[RC5] possible third project...
Jonathan Smith
jsmith at cygnacom.com
Fri Jul 27 16:50:45 EDT 2001
Of course we could not use the general number field sieve. We could just
brute force try the "keyspace", just like we are doing for rc5-64. Based on
RSA's web site we know that each number has only two factors.
"Each number is the product of two large primes, similar to the
modulus of an RSA key pair. "
By emailing RSA using the supplied contact in their factoring challenge faq
http://www.rsasecurity.com/rsalabs/challenges/factoring/index.html
we can get the code used to create the random numbers, this should allow us
to
determine the approximate sizes of the numbers involved, because I image
that the software sets boundary conditions to prevent the factors from being
of hugely different sizes.
Then just hand out ranges of numbers inside this boundary to clients and let
them
try dividing the contest number by each number in the range. **
If the result was an integer then you are done and have found both factors.
This has the advantage of being ridiculously parallel, with very low
bandwidth
requirements making it ideal for a distributed.net project. It eliminates
the
final sieve required by the general number field sieve algorithm and with it
the huge singe machine cpu and memory requirements.
So we don't have to use the best scheme, we could just try throwing enough
computers
at the problem to do it the hard way.
Jonathan Smith
--
** Clearly their are various optimizations possible, since we know that the
factors are prime
at the simplest without bothering to compute all the primes in the range we
could immediately
discard all the even numbers, or have the clients work out primes, etc.
-----Original Message-----
From: Ryan Malayter [mailto:rmalayter at bai.org]
Sent: Friday, July 27, 2001 12:31 PM
To: 'rc5 at lists.distributed.net'
Subject: RE: [RC5] possible third project...
Given to the running time of the General Number Field Sieve, RSA-576
factorization should take about 13 million times the computer resources than
RSA-512 factorization took.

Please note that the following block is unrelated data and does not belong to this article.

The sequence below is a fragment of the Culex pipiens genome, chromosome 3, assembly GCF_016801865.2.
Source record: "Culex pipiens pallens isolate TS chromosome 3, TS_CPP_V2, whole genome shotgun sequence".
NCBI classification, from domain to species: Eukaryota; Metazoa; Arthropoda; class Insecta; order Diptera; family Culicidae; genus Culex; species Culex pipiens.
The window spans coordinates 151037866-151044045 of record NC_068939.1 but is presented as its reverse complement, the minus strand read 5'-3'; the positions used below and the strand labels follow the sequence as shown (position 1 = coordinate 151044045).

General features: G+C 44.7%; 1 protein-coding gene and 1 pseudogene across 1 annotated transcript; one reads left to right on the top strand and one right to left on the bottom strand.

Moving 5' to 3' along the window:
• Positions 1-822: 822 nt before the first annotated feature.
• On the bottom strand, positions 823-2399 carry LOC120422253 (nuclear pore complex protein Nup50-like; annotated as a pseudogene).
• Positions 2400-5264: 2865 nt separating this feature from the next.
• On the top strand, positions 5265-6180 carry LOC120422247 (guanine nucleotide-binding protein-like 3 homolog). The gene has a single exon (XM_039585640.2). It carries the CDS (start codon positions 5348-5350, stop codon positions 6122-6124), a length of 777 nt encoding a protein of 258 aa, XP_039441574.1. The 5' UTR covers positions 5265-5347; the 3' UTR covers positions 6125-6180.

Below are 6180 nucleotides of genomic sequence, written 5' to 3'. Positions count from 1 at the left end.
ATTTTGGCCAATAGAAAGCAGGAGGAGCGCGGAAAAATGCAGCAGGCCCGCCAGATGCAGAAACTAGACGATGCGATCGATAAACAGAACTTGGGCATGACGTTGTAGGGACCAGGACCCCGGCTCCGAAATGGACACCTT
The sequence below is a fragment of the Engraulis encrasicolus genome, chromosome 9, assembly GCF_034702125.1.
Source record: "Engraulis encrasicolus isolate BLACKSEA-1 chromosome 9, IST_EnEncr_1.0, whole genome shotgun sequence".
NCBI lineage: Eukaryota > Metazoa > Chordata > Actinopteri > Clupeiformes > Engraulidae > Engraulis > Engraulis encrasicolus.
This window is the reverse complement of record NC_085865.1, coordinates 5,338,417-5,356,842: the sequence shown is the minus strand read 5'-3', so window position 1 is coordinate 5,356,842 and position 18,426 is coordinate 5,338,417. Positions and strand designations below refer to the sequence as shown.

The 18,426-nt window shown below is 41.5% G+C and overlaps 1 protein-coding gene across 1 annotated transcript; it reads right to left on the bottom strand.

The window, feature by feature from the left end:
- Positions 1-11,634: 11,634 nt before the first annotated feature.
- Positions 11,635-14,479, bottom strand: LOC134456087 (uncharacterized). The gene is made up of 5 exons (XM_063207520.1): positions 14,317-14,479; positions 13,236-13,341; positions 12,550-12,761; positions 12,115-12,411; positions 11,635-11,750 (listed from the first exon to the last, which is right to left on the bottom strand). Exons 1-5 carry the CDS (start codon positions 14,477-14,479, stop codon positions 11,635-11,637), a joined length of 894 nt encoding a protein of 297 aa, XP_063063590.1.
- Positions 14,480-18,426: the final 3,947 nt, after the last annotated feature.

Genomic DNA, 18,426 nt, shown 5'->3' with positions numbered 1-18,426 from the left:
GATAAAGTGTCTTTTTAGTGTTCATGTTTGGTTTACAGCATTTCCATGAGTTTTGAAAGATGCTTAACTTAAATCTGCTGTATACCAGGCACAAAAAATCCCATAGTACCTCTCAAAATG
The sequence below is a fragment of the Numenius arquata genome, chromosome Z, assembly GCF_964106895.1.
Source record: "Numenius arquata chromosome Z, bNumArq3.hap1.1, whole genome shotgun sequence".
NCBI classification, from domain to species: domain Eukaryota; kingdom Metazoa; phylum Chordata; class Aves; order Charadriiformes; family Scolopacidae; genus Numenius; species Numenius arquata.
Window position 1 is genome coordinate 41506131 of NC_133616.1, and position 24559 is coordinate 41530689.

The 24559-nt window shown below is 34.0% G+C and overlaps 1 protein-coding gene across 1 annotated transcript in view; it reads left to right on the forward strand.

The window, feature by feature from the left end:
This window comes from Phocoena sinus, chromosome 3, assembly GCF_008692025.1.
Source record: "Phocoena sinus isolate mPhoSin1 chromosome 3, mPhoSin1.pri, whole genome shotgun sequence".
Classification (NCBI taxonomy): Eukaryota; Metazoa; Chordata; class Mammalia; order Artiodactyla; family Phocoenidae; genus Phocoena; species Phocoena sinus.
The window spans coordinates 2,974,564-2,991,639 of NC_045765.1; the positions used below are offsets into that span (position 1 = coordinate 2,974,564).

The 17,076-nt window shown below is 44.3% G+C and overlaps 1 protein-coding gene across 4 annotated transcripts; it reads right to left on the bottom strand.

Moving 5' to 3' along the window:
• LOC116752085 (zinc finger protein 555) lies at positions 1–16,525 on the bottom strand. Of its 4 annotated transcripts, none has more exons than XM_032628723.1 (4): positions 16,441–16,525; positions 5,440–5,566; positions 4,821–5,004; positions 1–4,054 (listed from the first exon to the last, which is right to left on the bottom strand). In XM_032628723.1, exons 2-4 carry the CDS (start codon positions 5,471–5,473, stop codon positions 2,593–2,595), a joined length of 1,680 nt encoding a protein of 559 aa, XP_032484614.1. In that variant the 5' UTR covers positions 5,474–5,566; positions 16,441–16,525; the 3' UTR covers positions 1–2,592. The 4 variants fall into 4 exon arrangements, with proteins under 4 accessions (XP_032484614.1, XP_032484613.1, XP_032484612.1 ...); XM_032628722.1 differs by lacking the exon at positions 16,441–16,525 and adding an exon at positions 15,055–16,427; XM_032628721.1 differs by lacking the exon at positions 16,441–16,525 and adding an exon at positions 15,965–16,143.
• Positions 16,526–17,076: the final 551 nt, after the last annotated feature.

We know what the researches who cracked RSA-512 used... The question is, do
we have enough computer power (comparatively) to make the sieving operation
a feasible project? And will those results even be usable, given that the
back-end, single-computer operation will be many times larger - perhaps too
large for even the biggest supercomputers?
-ryan-
-----Original Message-----
From: Greg Wooledge [mailto:greg at wooledge.org]
Sent: Thursday, July 26, 2001 5:08 PM
To: rc5 at lists.distributed.net
Subject: Re: [RC5] possible third project...
Mathieu Gilbert (wilbrod at videotron.ca) wrote:
> Nice ... that would be a great project, easy to understand and to
> explain(so you can get newbie installing the client even if they don't
> know anything about computers/math/.. not too long to complete ..
Hah! Factoring even the lowest of the current RSA factoring challenges is
definitely non-trivial. The fastest know general factoring algorithm (the
Number Field Sieve) can be parallelized in the first stage, but then the
results of the first stage have to be fed to a single large computer for a
few weeks of crunching.
(The RSA-155 challenge, which involved factoring a 155-decimal-digit number,
required several weeks of processing on a 4-CPU Alpha box with 4 GB of RAM.)
> Moreover dnet and someone could make some easy money.
Believe me, any such money would be *earned*. :)
--
Greg Wooledge | "Truth belongs to everybody."
greg at wooledge.org | - The Red Hot Chili Peppers
http://wooledge.org/~greg/ |
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